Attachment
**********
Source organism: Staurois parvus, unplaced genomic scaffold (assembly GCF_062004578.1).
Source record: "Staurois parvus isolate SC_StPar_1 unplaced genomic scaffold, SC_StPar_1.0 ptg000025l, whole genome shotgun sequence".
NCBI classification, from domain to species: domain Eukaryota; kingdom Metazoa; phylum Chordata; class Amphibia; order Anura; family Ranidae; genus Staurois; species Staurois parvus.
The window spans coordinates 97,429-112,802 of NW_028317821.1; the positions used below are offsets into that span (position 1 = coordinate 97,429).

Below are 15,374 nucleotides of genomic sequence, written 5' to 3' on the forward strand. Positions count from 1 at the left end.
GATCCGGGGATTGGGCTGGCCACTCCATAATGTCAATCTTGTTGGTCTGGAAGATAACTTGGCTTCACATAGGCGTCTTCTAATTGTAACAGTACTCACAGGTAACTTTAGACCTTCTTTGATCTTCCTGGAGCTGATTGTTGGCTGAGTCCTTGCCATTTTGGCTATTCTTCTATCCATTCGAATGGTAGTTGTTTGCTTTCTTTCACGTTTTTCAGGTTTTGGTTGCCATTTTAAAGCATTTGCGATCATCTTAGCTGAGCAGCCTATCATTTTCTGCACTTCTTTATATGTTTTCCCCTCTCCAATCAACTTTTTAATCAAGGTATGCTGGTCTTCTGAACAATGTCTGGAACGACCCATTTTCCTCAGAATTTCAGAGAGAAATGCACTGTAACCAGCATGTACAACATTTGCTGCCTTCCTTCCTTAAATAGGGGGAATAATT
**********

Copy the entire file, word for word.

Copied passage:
Source organism: Staurois parvus, unplaced genomic scaffold (assembly GCF_062004578.1).
Source record: "Staurois parvus isolate SC_StPar_1 unplaced genomic scaffold, SC_StPar_1.0 ptg000025l, whole genome shotgun sequence".
NCBI classification, from domain to species: domain Eukaryota; kingdom Metazoa; phylum Chordata; class Amphibia; order Anura; family Ranidae; genus Staurois; species Staurois parvus.
The window spans coordinates 97,429-112,802 of NW_028317821.1; the positions used below are offsets into that span (position 1 = coordinate 97,429).

Below are 15,374 nucleotides of genomic sequence, written 5' to 3' on the forward strand. Positions count from 1 at the left end.
GATCCGGGGATTGGGCTGGCCACTCCATAATGTCAATCTTGTTGGTCTGGAAGATAACTTGGCTTCACATAGGCGTCTTCTAATTGTAACAGTACTCACAGGTAACTTTAGACCTTCTTTGATCTTCCTGGAGCTGATTGTTGGCTGAGTCCTTGCCATTTTGGCTATTCTTCTATCCATTCGAATGGTAGTTGTTTGCTTTCTTTCACGTTTTTCAGGTTTTGGTTGCCATTTTAAAGCATTTGCGATCATCTTAGCTGAGCAGCCTATCATTTTCTGCACTTCTTTATATGTTTTCCCCTCTCCAATCAACTTTTTAATCAAGGTATGCTGGTCTTCTGAACAATGTCTGGAACGACCCATTTTCCTCAGAATTTCAGAGAGAAATGCACTGTAACCAGCATGTACAACATTTGCTGCCTTCCTTCCTTAAATAGGGGGAATAATT